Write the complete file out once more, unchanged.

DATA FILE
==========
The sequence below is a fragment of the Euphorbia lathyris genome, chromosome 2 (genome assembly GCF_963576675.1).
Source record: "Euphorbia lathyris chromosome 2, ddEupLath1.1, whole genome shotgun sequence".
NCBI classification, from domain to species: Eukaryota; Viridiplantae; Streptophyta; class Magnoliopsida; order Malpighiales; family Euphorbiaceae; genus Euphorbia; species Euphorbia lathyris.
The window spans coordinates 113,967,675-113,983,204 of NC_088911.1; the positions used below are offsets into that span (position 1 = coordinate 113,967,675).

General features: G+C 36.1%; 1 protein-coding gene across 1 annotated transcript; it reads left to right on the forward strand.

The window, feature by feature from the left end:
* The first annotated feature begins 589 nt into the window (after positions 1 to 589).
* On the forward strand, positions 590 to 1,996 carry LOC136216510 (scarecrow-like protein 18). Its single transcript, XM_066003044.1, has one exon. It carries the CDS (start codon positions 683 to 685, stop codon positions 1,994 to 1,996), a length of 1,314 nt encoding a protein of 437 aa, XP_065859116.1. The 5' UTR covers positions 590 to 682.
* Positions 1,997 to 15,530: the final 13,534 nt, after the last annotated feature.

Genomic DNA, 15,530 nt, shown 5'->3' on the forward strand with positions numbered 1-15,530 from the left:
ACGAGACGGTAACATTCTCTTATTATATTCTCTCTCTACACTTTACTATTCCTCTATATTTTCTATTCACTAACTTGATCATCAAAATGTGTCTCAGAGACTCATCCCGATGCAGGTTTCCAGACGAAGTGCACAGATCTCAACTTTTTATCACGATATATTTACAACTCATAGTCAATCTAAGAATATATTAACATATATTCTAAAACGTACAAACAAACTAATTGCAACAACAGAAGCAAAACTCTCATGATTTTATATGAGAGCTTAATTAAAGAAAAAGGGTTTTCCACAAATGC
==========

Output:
The sequence below is a fragment of the Euphorbia lathyris genome, chromosome 2 (genome assembly GCF_963576675.1).
Source record: "Euphorbia lathyris chromosome 2, ddEupLath1.1, whole genome shotgun sequence".
NCBI classification, from domain to species: Eukaryota; Viridiplantae; Streptophyta; class Magnoliopsida; order Malpighiales; family Euphorbiaceae; genus Euphorbia; species Euphorbia lathyris.
The window spans coordinates 113,967,675-113,983,204 of NC_088911.1; the positions used below are offsets into that span (position 1 = coordinate 113,967,675).

General features: G+C 36.1%; 1 protein-coding gene across 1 annotated transcript; it reads left to right on the forward strand.

The window, feature by feature from the left end:
* The first annotated feature begins 589 nt into the window (after positions 1 to 589).
* On the forward strand, positions 590 to 1,996 carry LOC136216510 (scarecrow-like protein 18). Its single transcript, XM_066003044.1, has one exon. It carries the CDS (start codon positions 683 to 685, stop codon positions 1,994 to 1,996), a length of 1,314 nt encoding a protein of 437 aa, XP_065859116.1. The 5' UTR covers positions 590 to 682.
* Positions 1,997 to 15,530: the final 13,534 nt, after the last annotated feature.

Genomic DNA, 15,530 nt, shown 5'->3' on the forward strand with positions numbered 1-15,530 from the left:
ACGAGACGGTAACATTCTCTTATTATATTCTCTCTCTACACTTTACTATTCCTCTATATTTTCTATTCACTAACTTGATCATCAAAATGTGTCTCAGAGACTCATCCCGATGCAGGTTTCCAGACGAAGTGCACAGATCTCAACTTTTTATCACGATATATTTACAACTCATAGTCAATCTAAGAATATATTAACATATATTCTAAAACGTACAAACAAACTAATTGCAACAACAGAAGCAAAACTCTCATGATTTTATATGAGAGCTTAATTAAAGAAAAAGGGTTTTCCACAAATGC